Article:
The Irish aren’t the only ones who have these ghastly harbingers of death. In Scotland, the folks dreaded the feared “bean-nighe,” a spectral washing woman, though to have died in childbirth. In death, the poor soul is often seen near bodies of water, washing the shrouds of those who are soon to die. Though, like the Irish banshee, the bean-nigh is a frightful apparition who sings sad dirges and wails hideously, it will also tell passersby who it’s waiting to take to the afterlife if question...
Irish Fairy Art Print - Green and Red Dress with White Flowers.
Open Ring Brooch, early 800s Pictish or Irish; Found near Galway, Ireland
Veronica Guerin, was an Irish Journalist, she was 38 when she was gunned down in her car sitting in traffic, because she refused to back down to the intimidation of drug-lords and gang-bosses. She had been previously shot in the leg as a warning, but she never stopped chasing them. Her legacy forced the people of Ireland and Dublin to get the heroin dealers to stop dealing.
The Banshee, ("woman of the síde" or "woman of the fairy mounds") is a feminine Spirit in Irish mythology, usually seen as an omen of death and a messenger from the Otherworld. In legend, a banshee is a fairy woman who begins to wail if someone is about to die. In Scottish mythology the creature is called the bean sìth or bean-nighe and is seen washing the blood stained clothes or armour of those who are about to die. Alleged sightings of banshees have been reported as recently as 1948.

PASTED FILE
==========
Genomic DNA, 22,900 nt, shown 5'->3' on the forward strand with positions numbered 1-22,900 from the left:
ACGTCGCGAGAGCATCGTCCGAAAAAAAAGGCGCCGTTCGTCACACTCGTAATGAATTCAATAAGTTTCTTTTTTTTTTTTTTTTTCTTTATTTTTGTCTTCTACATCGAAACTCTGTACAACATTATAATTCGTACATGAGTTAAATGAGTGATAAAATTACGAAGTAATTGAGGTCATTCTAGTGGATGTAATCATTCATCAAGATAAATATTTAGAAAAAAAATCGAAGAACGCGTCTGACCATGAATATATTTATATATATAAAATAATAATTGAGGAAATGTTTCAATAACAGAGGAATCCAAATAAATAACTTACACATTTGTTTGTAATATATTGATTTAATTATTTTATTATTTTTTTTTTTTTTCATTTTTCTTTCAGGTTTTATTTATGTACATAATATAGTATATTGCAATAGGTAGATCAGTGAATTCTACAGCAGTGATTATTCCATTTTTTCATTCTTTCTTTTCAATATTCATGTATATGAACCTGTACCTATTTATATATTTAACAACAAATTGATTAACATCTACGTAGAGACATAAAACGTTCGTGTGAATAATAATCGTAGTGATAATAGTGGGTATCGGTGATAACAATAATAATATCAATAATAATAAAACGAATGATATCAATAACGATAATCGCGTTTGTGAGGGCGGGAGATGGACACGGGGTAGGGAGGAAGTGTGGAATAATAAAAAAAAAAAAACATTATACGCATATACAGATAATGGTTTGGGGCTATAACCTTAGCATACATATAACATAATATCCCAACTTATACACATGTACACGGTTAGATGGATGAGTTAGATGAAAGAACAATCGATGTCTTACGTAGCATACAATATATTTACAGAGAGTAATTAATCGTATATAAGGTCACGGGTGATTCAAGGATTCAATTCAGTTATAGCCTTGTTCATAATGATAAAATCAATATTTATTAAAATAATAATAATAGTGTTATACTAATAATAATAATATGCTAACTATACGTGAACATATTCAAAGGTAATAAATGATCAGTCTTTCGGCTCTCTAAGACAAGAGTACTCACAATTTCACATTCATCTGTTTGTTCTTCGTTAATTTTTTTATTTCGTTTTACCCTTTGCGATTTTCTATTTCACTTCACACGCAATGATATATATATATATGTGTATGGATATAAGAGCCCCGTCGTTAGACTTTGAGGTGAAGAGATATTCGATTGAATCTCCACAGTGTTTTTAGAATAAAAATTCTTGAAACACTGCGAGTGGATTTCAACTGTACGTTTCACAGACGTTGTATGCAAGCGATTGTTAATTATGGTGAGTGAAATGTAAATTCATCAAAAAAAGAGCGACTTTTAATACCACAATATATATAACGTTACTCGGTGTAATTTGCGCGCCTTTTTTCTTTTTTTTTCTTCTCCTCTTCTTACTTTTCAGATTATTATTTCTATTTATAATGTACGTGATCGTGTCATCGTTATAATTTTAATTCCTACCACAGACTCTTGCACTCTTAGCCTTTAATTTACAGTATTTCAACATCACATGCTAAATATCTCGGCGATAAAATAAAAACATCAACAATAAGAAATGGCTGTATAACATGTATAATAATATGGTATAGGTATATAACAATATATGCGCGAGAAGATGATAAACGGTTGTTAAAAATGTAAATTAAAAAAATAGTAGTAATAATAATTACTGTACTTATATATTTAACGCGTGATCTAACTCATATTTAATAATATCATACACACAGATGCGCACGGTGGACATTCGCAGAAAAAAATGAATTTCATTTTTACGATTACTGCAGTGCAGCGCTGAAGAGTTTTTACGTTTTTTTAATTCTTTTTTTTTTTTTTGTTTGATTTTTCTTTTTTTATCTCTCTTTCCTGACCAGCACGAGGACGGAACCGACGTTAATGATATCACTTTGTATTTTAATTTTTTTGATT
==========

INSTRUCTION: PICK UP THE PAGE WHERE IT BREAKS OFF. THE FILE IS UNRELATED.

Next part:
In Celtic folklore, the Irish Leannán Sí "Barrow-Lover" is a beautiful woman of the Aos Sí (fairy folk) who takes a human lover. Lovers of the Leannán Sídhe are said to live brief, though highly inspired, lives. She is generally depicted as a beautiful Muse, who offers inspiration to an artist in exchange for their love and devotion; however, this frequently results in madness for the artist, as well as premature death.